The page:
The apostle Paul tells us that He prays to the Father “16 that He would grant you, according to the riches of His glory, to be strengthened with power through His Spirit in the inner man; 17 so that Christ may dwell in your hearts through faith” (Ephesians 3:16-17).
Here, Paul is addressing Ephesian believers. These are people who have already put their faith In Jesus and have received the Spirit. As a result, they enter into an Indwelling and Empowering Spirit–Indwelling Christ spiral. Paul prays that they will be strengthened in the inner man with the power of God’s Spirit. This, then, will lead through faith to a stronger indwelling presence of Christ. The presence of Christ allows for the added activity of the Spirit. The spiral is repeated as the believers become more like Christ. The path to spiritual maturity is ever onward and upward.
Next, Paul says, “17 and that you, being rooted and grounded in love, 18 may be able to comprehend with all the saints what is the breadth and length and height and depth, 19 and to know the love of Christ which surpasses knowledge, that you may be filled up to all the fulness of God” (Ephesians 3:17-18).
The upward spiral of the indwelling presence of Christ and the Spirit has a dramatic impact on our understanding and expression of the love of Christ. Paul prays that we will know the breadth, length, height, and depth of love. In other words, we would know love in all its dimensions. Love is the greatest of characteristics, and it will always endure (1 Corinthians 13:13).
Concerning what Paul says about the love of Christ, Max Anders states: “Paul’s request then is that the church and each of its members know in a personal, emotional way, as well as an intellectual one, this love of Christ. We measure this love only with cosmic dimensions and understand it only by seeing it expressed at its deepest, most intimate level in the cross. Praying that we can know it, we ultimately confess that it is beyond our full comprehension.” As the writer of the song says:
O love of God, how rich and pure!
How measureless and strong!
It shall forevermore endure
The saints’ and angels’ song
More Thoughts about Ephesians 3:20-21
The apostle Paul tells the Ephesians about his prayers for them. Next, as Bruce states: “The contemplation [in his prayer] of God’s eternal purpose and its fulfillment in the gospel calls forth a doxology. A doxology takes the basic form, ‘To God be the glory,’ but it may be variously expanded as the immediate occasion for ascribing glory to God is elaborated.”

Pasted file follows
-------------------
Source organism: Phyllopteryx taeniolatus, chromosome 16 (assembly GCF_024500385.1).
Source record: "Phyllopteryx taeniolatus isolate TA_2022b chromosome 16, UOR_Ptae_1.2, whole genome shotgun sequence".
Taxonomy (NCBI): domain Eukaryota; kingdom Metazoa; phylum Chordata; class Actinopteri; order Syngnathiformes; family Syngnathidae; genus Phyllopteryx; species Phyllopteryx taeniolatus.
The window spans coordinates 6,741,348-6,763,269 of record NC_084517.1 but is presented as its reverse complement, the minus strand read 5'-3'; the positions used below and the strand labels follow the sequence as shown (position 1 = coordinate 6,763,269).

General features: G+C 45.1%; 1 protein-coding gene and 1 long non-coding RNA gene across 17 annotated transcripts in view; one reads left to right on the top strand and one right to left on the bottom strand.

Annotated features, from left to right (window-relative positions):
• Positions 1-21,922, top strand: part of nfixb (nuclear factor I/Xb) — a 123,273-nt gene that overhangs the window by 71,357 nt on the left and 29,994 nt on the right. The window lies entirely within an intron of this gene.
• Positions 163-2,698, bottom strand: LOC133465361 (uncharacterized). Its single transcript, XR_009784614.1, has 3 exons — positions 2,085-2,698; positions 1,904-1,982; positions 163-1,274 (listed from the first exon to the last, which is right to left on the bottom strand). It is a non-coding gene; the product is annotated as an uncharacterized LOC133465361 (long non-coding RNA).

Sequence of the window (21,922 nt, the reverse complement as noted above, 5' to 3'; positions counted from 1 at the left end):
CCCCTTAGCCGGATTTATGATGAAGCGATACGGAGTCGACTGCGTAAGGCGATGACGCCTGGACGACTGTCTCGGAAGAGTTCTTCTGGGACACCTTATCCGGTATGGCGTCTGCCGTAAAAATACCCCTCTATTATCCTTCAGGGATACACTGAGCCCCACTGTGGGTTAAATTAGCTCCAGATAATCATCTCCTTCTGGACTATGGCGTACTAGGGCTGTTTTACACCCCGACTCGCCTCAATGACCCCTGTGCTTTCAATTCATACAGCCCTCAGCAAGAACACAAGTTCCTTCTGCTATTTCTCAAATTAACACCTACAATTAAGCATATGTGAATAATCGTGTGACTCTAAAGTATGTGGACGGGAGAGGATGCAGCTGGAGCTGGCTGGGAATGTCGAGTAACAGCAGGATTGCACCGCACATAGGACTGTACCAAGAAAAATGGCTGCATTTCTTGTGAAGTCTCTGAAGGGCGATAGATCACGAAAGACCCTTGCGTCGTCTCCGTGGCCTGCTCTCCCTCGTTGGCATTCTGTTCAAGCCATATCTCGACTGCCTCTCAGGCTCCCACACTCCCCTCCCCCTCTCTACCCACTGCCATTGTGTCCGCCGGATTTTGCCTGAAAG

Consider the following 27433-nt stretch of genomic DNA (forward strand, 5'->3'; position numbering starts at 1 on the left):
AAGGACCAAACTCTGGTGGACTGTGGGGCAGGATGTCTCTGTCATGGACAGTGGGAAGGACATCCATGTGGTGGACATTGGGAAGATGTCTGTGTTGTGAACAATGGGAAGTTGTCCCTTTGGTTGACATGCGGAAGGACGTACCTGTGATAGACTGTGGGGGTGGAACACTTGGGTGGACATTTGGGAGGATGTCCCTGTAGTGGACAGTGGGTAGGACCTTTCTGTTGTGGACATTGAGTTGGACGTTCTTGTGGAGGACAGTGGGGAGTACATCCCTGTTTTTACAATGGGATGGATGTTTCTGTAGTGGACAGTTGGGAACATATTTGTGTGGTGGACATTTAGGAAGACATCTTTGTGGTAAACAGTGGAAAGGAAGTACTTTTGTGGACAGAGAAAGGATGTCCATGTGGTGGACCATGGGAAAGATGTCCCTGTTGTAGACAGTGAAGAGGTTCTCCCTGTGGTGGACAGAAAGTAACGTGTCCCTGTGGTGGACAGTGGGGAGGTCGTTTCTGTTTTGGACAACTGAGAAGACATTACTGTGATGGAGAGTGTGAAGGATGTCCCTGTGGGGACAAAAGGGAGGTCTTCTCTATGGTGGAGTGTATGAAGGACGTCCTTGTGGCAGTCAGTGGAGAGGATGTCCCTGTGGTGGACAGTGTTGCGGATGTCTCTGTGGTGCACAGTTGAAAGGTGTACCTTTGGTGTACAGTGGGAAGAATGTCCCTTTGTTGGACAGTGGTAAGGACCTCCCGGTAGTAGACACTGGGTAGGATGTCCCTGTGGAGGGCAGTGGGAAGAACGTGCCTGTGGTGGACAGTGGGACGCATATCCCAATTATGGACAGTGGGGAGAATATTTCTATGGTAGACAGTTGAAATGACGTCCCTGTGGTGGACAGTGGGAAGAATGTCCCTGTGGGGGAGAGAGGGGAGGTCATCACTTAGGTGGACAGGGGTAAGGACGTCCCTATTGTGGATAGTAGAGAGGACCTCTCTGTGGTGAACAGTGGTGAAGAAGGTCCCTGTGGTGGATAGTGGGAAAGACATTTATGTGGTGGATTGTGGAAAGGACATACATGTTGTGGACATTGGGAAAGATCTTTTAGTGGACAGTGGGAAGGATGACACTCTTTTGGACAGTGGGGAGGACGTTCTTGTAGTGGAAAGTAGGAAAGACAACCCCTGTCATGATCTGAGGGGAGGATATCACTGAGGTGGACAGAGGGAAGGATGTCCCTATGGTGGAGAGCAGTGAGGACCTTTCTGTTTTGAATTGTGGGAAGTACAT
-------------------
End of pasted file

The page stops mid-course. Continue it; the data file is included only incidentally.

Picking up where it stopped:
Paul writes: “20 Now to Him who is able to do exceedingly abundantly beyond all that we ask or think, according to the power that works within us, 21 to Him be the glory in the church and in Christ Jesus to all generations forever and ever. Amen” (Ephesians 3:20-21 NAS).
The doxology begins with Paul’s acknowledgment of the ability of God to do vastly greater things than we could ask or think. We serve God whose power is infinite and pervasive. God does this work by the power of the Holy Spirit who dwells in and upon us. As Paul said about his prayer, he prays for us “to be strengthened by his power through the Spirit in the inner person.” Certainly, this applies to the dimension of spiritual maturity, but it also relates to the empowerment of believers for service. There is no reason to limit the term.
Paul adds “Amen” to his doxology. According to Bruce, “The ‘Amen’ which follows the doxology would be the congregation’s response as it was read in their hearing. It is through Christ, as Paul says in another letter, that his people ‘utter the Amen . . . to the glory of God (2 Cor. 1:20). With this loud ‘Amen’ the first half of the present letter is concluded.”
Many times, we all have gone to the Lord in sincere prayer for our spiritual maturity and for the ministries in which we are engaged. Sometimes, it seems that we have not made much progress. It will help us to meditate on Paul’s doxology in this text. God will enable us to climb the mountain that we see ahead. To God be the glory!
Fee, p. 697. “That this doxology not only follows the preceding prayer but includes some of the language of that prayer (‘according to the power at work in us’), not to mention the language of prayer itself (‘what we ask’), indicates that it is not a general doxology but belongs to this prayer in particular. ‘The power that is at work in us’ is precisely what was said above in Vv. 16-17: ‘to be strengthened by his power through the Spirit in the inner person,’ which takes the form of ‘Christ [and thereby his love] dwelling in our hearts by faith.’ It is this combination, the collocation of ‘with power through the Spirit in v. 16 and the present combination ‘power at work in us’ that makes one think that the Spirit is in view in 1:19 as well (q.v.).”
George M. Flattery, Ed.D., is the founder of Global University and Network211.